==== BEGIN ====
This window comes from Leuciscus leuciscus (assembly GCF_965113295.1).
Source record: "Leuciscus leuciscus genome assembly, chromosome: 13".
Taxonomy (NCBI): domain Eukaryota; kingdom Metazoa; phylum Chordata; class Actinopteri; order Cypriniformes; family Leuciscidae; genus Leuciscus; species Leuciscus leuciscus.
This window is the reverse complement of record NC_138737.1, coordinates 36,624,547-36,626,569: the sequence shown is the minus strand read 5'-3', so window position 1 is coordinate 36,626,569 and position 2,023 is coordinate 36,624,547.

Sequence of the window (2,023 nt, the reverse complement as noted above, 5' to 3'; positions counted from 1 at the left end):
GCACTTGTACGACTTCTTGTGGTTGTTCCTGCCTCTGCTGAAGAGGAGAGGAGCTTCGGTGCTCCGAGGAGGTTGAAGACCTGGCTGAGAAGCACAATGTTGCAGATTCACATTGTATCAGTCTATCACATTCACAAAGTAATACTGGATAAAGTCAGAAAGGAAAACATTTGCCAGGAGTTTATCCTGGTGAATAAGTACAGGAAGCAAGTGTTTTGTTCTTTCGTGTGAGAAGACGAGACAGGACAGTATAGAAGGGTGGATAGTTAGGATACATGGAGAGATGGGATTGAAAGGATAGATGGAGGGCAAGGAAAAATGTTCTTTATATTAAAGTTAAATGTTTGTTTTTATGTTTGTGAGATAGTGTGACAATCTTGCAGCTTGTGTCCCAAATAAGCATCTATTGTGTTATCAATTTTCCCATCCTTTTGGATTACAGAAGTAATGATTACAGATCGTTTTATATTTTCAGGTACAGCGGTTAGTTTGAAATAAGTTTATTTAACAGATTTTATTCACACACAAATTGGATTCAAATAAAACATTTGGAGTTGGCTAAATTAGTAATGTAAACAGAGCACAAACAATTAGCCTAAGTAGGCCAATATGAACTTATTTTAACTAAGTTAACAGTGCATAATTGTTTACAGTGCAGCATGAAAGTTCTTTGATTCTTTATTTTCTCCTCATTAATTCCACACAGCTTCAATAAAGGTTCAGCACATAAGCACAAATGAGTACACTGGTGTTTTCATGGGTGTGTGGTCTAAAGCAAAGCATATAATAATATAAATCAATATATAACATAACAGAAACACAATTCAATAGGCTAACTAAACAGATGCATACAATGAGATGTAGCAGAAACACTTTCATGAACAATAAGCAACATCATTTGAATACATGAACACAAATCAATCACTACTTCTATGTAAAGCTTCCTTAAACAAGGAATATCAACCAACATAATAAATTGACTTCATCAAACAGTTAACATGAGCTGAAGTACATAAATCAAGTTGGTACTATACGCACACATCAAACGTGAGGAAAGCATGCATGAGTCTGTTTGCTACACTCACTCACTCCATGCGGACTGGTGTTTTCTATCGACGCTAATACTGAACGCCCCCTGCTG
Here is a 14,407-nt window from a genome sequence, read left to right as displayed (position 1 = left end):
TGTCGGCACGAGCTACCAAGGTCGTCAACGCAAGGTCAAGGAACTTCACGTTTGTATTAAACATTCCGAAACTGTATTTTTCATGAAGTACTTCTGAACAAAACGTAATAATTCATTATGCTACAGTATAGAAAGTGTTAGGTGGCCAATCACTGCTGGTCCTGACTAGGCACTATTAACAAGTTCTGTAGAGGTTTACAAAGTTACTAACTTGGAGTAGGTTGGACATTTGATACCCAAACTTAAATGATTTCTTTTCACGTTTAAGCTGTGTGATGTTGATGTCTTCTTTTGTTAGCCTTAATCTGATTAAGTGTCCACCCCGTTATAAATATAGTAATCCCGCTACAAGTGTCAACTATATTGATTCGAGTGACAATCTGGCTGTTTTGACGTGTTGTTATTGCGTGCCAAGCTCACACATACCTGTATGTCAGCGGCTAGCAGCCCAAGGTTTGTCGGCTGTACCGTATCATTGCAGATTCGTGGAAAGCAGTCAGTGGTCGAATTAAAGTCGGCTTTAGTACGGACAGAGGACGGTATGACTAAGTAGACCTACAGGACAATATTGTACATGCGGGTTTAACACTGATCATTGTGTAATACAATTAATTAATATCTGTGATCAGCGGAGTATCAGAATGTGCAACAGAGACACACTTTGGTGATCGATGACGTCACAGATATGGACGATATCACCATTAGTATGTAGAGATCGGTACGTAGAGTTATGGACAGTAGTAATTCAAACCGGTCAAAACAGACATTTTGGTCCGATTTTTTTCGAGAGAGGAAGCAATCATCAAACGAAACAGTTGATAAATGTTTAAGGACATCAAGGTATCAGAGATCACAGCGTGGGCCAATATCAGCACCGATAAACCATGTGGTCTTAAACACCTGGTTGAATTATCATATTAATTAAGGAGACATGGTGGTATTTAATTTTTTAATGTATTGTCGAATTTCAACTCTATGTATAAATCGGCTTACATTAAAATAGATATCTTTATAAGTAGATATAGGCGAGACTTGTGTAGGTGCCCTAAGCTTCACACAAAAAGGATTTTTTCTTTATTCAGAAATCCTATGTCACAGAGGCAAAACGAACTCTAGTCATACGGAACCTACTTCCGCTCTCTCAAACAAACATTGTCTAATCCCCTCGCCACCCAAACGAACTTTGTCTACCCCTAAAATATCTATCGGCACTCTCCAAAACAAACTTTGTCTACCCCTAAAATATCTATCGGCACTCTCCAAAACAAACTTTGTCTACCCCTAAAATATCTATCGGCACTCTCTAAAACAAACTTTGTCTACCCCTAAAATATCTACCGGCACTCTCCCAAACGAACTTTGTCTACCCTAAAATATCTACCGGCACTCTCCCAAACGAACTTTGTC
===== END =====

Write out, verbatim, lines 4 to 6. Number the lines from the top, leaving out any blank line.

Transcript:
This window is the reverse complement of record NC_138737.1, coordinates 36,624,547-36,626,569: the sequence shown is the minus strand read 5'-3', so window position 1 is coordinate 36,626,569 and position 2,023 is coordinate 36,624,547.

Sequence of the window (2,023 nt, the reverse complement as noted above, 5' to 3'; positions counted from 1 at the left end):
GCACTTGTACGACTTCTTGTGGTTGTTCCTGCCTCTGCTGAAGAGGAGAGGAGCTTCGGTGCTCCGAGGAGGTTGAAGACCTGGCTGAGAAGCACAATGTTGCAGATTCACATTGTATCAGTCTATCACATTCACAAAGTAATACTGGATAAAGTCAGAAAGGAAAACATTTGCCAGGAGTTTATCCTGGTGAATAAGTACAGGAAGCAAGTGTTTTGTTCTTTCGTGTGAGAAGACGAGACAGGACAGTATAGAAGGGTGGATAGTTAGGATACATGGAGAGATGGGATTGAAAGGATAGATGGAGGGCAAGGAAAAATGTTCTTTATATTAAAGTTAAATGTTTGTTTTTATGTTTGTGAGATAGTGTGACAATCTTGCAGCTTGTGTCCCAAATAAGCATCTATTGTGTTATCAATTTTCCCATCCTTTTGGATTACAGAAGTAATGATTACAGATCGTTTTATATTTTCAGGTACAGCGGTTAGTTTGAAATAAGTTTATTTAACAGATTTTATTCACACACAAATTGGATTCAAATAAAACATTTGGAGTTGGCTAAATTAGTAATGTAAACAGAGCACAAACAATTAGCCTAAGTAGGCCAATATGAACTTATTTTAACTAAGTTAACAGTGCATAATTGTTTACAGTGCAGCATGAAAGTTCTTTGATTCTTTATTTTCTCCTCATTAATTCCACACAGCTTCAATAAAGGTTCAGCACATAAGCACAAATGAGTACACTGGTGTTTTCATGGGTGTGTGGTCTAAAGCAAAGCATATAATAATATAAATCAATATATAACATAACAGAAACACAATTCAATAGGCTAACTAAACAGATGCATACAATGAGATGTAGCAGAAACACTTTCATGAACAATAAGCAACATCATTTGAATACATGAACACAAATCAATCACTACTTCTATGTAAAGCTTCCTTAAACAAGGAATATCAACCAACATAATAAATTGACTTCATCAAACAGTTAACATGAGCTGAAGTACATAAATCAAGTTGGTACTATACGCACACATCAAACGTGAGGAAAGCATGCATGAGTCTGTTTGCTACACTCACTCACTCCATGCGGACTGGTGTTTTCTATCGACGCTAATACTGAACGCCCCCTGCTG